I'm Aija Leiponen, I'm a professor in the Dyson School of Applied Economics and Management, and particularly I'm interested in cooperation as part of firms' innovation strategies, and I've looked at that sort of broad question in a number of different spaces and contexts.
I've looked at markets for knowledge, where firms buy inputs for their innovation from various kinds of service providers. I study technology markets, where firms buy and sell patented inventions or even data. And for the past 15 years--it's been a long while now--I've looked at sort of systemic technologies like telecommunication systems, where firms are connected to lots of other parties in order to commercialize their services or products. So, firms have to agree with other firms, including their toughest rivals, and it's a really interesting microcosm of strategic behavior and competition and innovation, because firms are so dependent on each other for their success at the same time as they compete, and some of the firms fail.
I recently published an article in the Strategic Management Journal on conflict and cooperation, where we are focusing on these kinds of standard-setting activities in telecommunication industry, particularly in the wireless telecommunications.
So we looked at these firms that are participating in wireless telecommunication standard development, and where they collaborate with their peers to create the standard but they also occasionally sue each other for patent infringement.
So lots of firms have patents on their inventions and technologies and they let other firms use those technologies through patent licensing, but sometimes they have very very fierce disputes about what are the terms of licensing, so you have this kind of long-standing cooperative activity but it's interspersed with really really bitter conflict about how to then kind of distribute and share the revenue and profits from these technologies.
So we approached this setting assuming that these kinds of conflicts would really unravel and hamper cooperation between the parties, but it turns out that once Firm A sues Firm B, they actually start cooperating even more. Part of the puzzle is explained by complementarities between the firms: they're technologically dissimilar, and there's a lot of opportunities for them to learn from each other and license those technologies-- then cooperation is actually accelerated by conflict.
I work in digital industries where there's a lot of information and communication technologies being used, which are really rapidly changing. They've been changing for 50 years and they just continue to change, and recently I've been trying to understand what is happening with blockchain. So this is a technology that's underpinning cryptocurrencies like Bitcoin, but the underlying technology could be used in a wide variety of situations where parties are contracting and exchanging transacting with each other.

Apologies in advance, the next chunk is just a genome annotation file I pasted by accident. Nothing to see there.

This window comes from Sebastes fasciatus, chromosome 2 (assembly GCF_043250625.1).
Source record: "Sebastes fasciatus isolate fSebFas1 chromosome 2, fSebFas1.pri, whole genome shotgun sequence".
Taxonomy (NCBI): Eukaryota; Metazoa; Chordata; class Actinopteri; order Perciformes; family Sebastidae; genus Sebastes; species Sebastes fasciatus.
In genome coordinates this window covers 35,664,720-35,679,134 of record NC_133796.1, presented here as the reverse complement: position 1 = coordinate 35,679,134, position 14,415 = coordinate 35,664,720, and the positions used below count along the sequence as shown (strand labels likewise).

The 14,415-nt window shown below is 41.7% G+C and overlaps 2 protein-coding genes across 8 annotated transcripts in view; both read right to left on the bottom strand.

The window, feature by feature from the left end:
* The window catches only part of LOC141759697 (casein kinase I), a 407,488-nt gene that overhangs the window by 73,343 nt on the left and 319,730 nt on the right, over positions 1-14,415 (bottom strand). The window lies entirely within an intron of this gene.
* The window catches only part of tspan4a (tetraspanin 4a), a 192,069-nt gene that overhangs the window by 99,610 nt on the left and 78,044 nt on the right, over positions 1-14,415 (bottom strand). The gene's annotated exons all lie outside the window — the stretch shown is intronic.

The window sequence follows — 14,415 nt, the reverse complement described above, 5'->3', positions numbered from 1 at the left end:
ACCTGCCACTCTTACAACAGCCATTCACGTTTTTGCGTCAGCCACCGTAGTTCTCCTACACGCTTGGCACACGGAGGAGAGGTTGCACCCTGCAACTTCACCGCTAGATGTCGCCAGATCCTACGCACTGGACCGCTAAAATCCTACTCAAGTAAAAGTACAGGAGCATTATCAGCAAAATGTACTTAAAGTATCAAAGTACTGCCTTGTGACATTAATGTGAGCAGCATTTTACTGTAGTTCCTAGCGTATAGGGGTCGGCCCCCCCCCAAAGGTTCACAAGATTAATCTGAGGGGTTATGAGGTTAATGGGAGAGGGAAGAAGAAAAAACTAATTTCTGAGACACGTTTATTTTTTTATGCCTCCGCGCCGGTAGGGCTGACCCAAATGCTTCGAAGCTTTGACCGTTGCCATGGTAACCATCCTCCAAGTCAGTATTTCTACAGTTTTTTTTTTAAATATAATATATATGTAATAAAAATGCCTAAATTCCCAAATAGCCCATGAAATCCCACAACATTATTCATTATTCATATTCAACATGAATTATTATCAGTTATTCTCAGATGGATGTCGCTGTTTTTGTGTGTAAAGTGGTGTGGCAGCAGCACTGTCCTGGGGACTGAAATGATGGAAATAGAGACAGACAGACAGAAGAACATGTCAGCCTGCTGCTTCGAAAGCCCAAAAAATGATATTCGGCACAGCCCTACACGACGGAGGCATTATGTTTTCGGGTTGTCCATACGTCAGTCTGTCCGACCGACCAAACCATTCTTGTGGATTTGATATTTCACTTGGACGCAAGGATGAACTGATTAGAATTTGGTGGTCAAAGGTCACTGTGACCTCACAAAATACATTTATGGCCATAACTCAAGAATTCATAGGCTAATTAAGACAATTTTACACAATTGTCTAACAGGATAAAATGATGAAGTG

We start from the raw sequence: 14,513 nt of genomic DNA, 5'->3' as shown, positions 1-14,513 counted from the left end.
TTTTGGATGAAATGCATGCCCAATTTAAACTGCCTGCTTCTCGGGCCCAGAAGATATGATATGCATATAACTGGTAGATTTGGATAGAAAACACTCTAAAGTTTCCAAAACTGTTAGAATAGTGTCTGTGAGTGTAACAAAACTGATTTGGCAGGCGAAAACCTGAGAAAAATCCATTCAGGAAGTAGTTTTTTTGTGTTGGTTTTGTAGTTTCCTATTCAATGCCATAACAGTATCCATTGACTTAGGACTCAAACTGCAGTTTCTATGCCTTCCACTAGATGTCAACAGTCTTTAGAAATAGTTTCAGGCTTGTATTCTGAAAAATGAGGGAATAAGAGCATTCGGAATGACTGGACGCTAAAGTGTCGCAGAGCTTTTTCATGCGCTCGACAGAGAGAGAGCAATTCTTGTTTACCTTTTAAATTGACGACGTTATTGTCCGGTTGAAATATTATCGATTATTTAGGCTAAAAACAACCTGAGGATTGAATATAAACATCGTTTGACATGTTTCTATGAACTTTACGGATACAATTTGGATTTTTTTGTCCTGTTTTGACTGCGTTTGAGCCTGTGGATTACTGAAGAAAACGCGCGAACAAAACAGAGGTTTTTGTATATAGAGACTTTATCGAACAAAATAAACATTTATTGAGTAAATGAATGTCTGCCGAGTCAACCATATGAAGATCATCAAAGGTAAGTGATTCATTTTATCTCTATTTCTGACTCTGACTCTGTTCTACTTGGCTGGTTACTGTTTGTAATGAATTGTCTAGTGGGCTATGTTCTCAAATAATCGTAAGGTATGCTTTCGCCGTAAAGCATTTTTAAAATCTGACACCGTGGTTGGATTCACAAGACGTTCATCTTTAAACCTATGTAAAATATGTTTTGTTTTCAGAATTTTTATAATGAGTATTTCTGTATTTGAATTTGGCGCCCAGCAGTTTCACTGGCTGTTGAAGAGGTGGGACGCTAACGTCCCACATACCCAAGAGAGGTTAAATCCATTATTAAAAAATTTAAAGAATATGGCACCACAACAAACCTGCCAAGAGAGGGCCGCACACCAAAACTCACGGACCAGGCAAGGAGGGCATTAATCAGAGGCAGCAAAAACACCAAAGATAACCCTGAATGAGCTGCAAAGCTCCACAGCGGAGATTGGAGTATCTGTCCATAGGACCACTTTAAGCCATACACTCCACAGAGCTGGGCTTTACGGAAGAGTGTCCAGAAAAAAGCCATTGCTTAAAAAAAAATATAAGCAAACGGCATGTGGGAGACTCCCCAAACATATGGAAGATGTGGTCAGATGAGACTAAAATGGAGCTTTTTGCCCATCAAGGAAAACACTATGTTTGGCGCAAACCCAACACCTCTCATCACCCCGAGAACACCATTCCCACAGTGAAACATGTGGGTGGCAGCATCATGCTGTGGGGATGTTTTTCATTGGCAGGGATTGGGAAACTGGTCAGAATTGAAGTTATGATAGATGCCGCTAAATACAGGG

And so blockchain allows us to think through very very fundamental questions about economic exchange from a new perspective, because it changes some of the institutional features of the situation and then makes people and organizations behave differently.
And the other exciting and I think really important area to study is the role of data in the economy. We've been thinking about big data for a long time now, but data has just become a really fundamental factor of production and innovation in the economy, so now we have to rethink our understanding of information as a sort of a underpinning feature and factor in society and in the economy.
So, most of my work is really very very applied in that I do my work in order to provide answers for managers or policymakers on all these kinds of technological issues in the economy. For example, one managerial insight was that managers should be kind of prepared for conflict already before it happens by creating a network of collaborative partners from the get-go. Firms that are not dependent--highly dependent--on any single partner, but have a wide and diverse network-- pre-existing network of collaborative partners tend to be better off because they don't have to then just accept the terms of the conflict.
Another one that I'm really interested in is related to the data project that I'm working on-- what is the role of data in the economy-- and particularly how it relates to firms' privacy practices. And what we find is that it seems that producing privacy is really costly, but consumers are actually not willing to pay much for privacy. And so that just suggests to us that we have to resolve these issues through policy, in order to protect consumers from the harms that breaches and insecurity with respect to data are causing right now.
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Professor Aija Leiponen discusses her research on conflict and cooperation as part of firms' innovation strategies.